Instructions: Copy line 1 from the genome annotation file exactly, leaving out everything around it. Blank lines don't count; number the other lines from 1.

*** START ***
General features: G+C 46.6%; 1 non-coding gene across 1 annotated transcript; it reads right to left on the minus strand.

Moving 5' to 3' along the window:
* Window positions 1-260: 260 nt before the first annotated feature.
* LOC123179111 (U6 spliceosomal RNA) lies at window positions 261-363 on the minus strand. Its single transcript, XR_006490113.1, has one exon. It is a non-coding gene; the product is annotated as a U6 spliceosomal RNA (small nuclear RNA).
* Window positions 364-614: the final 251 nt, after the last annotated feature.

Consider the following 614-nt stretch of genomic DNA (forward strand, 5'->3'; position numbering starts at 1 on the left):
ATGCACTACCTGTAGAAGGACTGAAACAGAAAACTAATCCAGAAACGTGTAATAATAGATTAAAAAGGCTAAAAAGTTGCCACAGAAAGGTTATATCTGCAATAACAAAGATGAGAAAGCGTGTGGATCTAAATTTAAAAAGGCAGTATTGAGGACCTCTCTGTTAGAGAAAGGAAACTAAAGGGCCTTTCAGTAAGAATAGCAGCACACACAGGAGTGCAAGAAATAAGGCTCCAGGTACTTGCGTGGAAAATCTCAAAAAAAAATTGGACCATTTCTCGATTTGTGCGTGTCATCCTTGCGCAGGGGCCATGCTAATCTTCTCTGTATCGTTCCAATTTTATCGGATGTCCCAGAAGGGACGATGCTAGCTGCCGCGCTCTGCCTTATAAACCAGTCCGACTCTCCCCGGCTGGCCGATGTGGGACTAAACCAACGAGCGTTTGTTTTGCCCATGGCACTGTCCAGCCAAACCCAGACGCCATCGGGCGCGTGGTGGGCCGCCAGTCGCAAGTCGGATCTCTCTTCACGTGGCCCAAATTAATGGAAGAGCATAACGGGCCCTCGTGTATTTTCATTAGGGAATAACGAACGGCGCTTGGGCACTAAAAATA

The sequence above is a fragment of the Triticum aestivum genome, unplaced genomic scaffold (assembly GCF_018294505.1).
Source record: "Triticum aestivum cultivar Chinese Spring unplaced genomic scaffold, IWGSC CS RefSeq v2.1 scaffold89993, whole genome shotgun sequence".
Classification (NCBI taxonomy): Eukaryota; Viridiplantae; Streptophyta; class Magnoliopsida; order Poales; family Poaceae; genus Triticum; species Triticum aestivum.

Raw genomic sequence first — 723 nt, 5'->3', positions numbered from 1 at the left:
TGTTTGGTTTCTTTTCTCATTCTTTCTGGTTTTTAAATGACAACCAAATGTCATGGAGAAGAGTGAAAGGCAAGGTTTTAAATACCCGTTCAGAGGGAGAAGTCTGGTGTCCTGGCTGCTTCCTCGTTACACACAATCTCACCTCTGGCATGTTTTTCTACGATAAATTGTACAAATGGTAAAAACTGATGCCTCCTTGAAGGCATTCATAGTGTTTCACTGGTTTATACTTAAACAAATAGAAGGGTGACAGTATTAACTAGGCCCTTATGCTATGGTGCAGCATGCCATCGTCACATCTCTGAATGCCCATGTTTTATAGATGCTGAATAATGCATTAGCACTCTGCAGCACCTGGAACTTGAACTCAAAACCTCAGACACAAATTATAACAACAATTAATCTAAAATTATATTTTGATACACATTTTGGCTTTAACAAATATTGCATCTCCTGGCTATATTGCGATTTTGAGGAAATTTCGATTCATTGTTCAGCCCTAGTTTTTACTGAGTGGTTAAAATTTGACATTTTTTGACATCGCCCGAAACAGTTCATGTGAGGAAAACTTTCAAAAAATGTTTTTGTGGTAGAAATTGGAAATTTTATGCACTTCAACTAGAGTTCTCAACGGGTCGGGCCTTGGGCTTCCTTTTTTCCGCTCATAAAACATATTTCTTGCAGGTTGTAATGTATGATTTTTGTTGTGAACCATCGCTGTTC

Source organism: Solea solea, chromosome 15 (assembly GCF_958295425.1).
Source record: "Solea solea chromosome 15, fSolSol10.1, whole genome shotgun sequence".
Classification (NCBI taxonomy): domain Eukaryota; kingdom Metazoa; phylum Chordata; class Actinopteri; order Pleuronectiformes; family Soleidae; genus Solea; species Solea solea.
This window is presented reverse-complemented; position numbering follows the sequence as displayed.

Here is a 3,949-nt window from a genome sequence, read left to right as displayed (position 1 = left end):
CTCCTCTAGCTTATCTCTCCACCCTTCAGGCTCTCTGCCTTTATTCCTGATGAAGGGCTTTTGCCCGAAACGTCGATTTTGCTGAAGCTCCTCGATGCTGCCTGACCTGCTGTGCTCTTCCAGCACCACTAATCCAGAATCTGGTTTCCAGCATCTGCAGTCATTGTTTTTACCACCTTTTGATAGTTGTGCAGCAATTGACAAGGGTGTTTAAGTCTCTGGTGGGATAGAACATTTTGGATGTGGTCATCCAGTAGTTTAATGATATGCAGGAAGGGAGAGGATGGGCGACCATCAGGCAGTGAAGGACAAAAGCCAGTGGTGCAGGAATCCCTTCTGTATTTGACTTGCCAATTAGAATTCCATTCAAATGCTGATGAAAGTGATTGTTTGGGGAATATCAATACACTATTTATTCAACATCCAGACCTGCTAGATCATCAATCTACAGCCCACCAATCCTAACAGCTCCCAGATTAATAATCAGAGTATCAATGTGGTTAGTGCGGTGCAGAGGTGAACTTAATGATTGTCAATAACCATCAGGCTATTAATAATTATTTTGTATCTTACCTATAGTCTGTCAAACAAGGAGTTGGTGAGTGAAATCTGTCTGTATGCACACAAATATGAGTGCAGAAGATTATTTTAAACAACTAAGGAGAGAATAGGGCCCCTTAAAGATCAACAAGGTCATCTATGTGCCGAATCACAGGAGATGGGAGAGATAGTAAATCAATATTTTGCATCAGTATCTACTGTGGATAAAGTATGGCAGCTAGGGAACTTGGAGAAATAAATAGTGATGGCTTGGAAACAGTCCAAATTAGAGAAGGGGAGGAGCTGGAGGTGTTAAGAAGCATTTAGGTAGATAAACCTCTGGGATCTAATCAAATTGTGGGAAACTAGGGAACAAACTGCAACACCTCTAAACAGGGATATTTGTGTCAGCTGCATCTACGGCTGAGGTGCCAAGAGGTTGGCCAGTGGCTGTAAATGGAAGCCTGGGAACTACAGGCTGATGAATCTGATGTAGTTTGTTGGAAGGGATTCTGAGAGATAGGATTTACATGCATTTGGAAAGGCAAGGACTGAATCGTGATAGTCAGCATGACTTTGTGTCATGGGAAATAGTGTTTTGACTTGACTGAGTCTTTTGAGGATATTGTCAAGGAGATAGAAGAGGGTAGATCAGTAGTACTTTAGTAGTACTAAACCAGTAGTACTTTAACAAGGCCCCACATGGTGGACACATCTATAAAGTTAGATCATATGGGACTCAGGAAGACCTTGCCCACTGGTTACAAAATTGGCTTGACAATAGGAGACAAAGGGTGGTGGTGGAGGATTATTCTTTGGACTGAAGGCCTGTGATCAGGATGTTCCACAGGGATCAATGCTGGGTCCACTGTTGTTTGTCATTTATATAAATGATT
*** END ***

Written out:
General features: G+C 46.6%; 1 non-coding gene across 1 annotated transcript; it reads right to left on the minus strand.